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The start of the week was a relatively quiet one, with holidays on both sides of the 49th parallel in North America (Thanksgiving for Canada and Columbus Day for the US) sapping volume on Monday and leading to directionless trade for USDCAD. US equities began the day in negative territory after talks between Republicans and Democrats broke down over the weekend, but managed to regain their ground and close in the green when news hit the wires that Senate Majority Leader Harry Reid had tabled a proposal that would fund the government until mid-December, and extend the debt ceiling for to earl next year. The postponement of a late-afternoon meeting at the White House muddied the waters a tad, but the prior optimism from Reid on an impending deal helped equities hold their gains into the close.

Equity futures in North America have been pivoting close to unchanged throughout the morning, initially optimistic that further progress on the political front would be made today, and the October 17th deadline would be adverted. The chatter from the hill is that the two sides are bogged down in intricacies surrounding the tabled proposal, leading markets to believe a resolution is looming. A bout of USD buying early in the European session has led to the DXY outperforming against the GBP and EUR, while the previously stated optimism of a deal in Washington has commodity currencies like the AUD and NZD well bid. The Loonie is slightly weaker against the bigger dollar as we head into the opening bell in North America, a factor of action on the crosses more than supply and demand concerns for the Loonie. The energy complex is feeling some weight heading into the North American open, with front-month WTI slipping below $102/barrel. Gold has been slammed this morning as investor nerves are calmed somewhat; the yellow metal is down 1.11% and changing hands at $1,262/ounce midway through the European session.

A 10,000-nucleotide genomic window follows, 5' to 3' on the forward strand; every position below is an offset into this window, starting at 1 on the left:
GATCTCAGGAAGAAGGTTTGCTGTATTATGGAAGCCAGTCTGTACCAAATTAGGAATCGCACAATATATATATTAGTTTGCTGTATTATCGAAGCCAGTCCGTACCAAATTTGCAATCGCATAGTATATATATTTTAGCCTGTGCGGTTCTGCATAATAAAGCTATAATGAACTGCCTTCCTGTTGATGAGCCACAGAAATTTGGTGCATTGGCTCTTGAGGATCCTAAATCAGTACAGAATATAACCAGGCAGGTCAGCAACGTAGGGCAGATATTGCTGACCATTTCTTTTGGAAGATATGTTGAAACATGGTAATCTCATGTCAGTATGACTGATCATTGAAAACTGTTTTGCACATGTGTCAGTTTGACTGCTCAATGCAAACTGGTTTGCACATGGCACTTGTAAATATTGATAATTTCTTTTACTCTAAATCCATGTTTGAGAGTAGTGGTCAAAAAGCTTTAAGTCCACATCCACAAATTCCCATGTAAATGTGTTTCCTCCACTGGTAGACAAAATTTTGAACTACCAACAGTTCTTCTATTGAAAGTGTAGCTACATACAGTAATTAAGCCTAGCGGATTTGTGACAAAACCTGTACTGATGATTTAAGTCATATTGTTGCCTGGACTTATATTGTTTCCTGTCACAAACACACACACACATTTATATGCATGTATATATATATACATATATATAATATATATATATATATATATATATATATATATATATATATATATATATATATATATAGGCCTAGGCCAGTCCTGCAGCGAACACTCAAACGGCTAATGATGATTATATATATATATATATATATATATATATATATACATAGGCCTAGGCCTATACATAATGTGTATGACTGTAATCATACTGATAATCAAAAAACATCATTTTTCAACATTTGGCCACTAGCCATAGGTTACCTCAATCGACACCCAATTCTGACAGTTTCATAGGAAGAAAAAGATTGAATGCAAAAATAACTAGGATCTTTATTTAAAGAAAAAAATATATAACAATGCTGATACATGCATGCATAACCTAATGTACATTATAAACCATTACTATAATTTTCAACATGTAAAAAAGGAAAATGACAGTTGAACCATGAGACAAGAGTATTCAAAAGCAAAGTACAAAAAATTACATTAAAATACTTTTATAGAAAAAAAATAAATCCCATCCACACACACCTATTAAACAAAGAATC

Lost in the political circus and lack of liquidity due to bank holidays were the Chinese economic numbers for September that were released over the weekend. While one bad month isn’t cause to raise alarm bells just yet, the statistics painted a less than stalwart picture for the engine of growth in Asia. Exports fell by 0.3% compared to last September, well short of analyst expectations for an increase of 5.5%, and the 7.2% gain that was posted in August, flagging concerns of soft global demand and efforts made by regulators to crack down on manipulated trade data. Adding to the anxiety that the stabilization of economic conditions over the last few months can’t be sustained, growth of electricity consumption slowed to 10.4% on a y/o/y basis in September, lagging the 13.7% seen in August. Consumer prices on the other hand haven’t had the same trouble as the aforementioned numbers, as the annual rate of inflation increased by more than expected and came in at 3.1% compared to one year ago, higher than the median analyst estimate of 2.9%. The warmer than expected inflation reading casts doubt on how much more room the People’s Bank of China has to propel the recovery forward, before credit growth must be restrained for fear of prices spiraling out of control. New loans for September were higher than the market had been expecting, but also raises the question of how long the central bank can keep lending conditions loose before the official inflation target of 3.5% is in jeopardy of being breached. The effects of a less than robust recovery in China would be detrimental to the Canadian economy and the Loonie in general, as the marketplace for Canada’s abundance of commodities depends greatly on demand from Asia.